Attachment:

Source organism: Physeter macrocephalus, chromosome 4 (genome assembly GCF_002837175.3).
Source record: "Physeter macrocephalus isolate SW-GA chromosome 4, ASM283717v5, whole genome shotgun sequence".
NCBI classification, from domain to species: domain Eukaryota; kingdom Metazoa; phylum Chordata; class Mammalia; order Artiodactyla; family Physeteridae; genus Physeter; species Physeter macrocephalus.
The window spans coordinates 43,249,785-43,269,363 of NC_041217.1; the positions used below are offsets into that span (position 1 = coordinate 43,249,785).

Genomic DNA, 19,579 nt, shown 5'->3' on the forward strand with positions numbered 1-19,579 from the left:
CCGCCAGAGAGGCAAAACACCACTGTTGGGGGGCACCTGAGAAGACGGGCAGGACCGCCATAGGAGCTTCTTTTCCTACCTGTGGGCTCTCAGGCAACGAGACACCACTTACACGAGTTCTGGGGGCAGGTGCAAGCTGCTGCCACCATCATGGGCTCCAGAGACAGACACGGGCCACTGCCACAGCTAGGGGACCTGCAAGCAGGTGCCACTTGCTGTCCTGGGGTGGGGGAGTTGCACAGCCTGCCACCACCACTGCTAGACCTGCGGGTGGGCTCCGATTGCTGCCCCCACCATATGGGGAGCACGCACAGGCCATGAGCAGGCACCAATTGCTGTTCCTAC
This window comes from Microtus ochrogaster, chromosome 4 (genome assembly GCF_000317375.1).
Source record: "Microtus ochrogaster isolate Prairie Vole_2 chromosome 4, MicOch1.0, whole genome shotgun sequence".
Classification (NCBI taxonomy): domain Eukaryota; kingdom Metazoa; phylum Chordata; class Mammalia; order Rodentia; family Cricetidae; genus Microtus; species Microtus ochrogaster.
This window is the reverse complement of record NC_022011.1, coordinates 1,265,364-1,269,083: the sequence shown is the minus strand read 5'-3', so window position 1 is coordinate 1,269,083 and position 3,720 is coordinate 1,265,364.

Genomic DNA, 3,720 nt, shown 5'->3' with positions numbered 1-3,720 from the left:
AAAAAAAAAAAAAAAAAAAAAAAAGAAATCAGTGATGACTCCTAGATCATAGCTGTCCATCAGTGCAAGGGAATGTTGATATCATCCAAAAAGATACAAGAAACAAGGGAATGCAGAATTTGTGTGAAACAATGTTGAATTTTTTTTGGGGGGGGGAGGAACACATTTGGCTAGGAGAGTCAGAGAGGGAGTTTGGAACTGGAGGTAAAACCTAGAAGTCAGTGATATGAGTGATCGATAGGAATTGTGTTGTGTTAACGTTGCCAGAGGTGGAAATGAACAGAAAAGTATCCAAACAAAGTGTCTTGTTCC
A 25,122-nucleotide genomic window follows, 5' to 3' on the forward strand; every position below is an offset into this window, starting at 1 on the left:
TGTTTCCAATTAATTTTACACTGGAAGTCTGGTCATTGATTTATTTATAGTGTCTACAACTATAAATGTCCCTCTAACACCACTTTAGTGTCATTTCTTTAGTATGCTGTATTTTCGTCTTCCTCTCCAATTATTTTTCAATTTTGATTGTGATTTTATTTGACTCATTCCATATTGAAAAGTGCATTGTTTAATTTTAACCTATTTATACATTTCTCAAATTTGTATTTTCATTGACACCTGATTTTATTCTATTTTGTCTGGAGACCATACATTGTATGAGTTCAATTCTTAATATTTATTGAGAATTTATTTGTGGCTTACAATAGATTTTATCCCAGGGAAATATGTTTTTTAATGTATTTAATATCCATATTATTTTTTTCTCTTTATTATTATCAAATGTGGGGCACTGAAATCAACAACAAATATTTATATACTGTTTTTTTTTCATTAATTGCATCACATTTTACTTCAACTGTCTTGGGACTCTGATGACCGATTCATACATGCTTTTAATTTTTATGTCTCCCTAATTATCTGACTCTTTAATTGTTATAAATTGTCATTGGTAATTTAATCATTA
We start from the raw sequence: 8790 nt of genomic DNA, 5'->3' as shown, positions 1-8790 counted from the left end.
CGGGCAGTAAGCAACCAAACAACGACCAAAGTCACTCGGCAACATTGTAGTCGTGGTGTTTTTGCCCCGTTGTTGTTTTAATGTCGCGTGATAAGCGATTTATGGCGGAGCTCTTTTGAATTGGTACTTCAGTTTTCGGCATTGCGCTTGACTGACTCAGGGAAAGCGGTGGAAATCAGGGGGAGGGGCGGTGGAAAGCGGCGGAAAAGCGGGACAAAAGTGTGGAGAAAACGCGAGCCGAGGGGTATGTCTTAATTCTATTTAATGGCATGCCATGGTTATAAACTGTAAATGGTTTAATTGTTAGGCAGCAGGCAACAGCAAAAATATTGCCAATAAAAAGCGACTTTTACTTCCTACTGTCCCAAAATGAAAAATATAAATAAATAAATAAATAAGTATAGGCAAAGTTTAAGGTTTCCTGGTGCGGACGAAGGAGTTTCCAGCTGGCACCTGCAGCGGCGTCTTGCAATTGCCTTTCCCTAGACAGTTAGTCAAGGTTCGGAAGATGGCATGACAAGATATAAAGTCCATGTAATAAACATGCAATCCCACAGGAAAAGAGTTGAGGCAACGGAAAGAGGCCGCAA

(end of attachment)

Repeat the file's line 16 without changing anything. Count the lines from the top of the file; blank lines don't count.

CGGGCAGTAAGCAACCAAACAACGACCAAAGTCACTCGGCAACATTGTAGTCGTGGTGTTTTTGCCCCGTTGTTGTTTTAATGTCGCGTGATAAGCGATTTATGGCGGAGCTCTTTTGAATTGGTACTTCAGTTTTCGGCATTGCGCTTGACTGACTCAGGGAAAGCGGTGGAAATCAGGGGGAGGGGCGGTGGAAAGCGGCGGAAAAGCGGGACAAAAGTGTGGAGAAAACGCGAGCCGAGGGGTATGTCTTAATTCTATTTAATGGCATGCCATGGTTATAAACTGTAAATGGTTTAATTGTTAGGCAGCAGGCAACAGCAAAAATATTGCCAATAAAAAGCGACTTTTACTTCCTACTGTCCCAAAATGAAAAATATAAATAAATAAATAAATAAGTATAGGCAAAGTTTAAGGTTTCCTGGTGCGGACGAAGGAGTTTCCAGCTGGCACCTGCAGCGGCGTCTTGCAATTGCCTTTCCCTAGACAGTTAGTCAAGGTTCGGAAGATGGCATGACAAGATATAAAGTCCATGTAATAAACATGCAATCCCACAGGAAAAGAGTTGAGGCAACGGAAAGAGGCCGCAA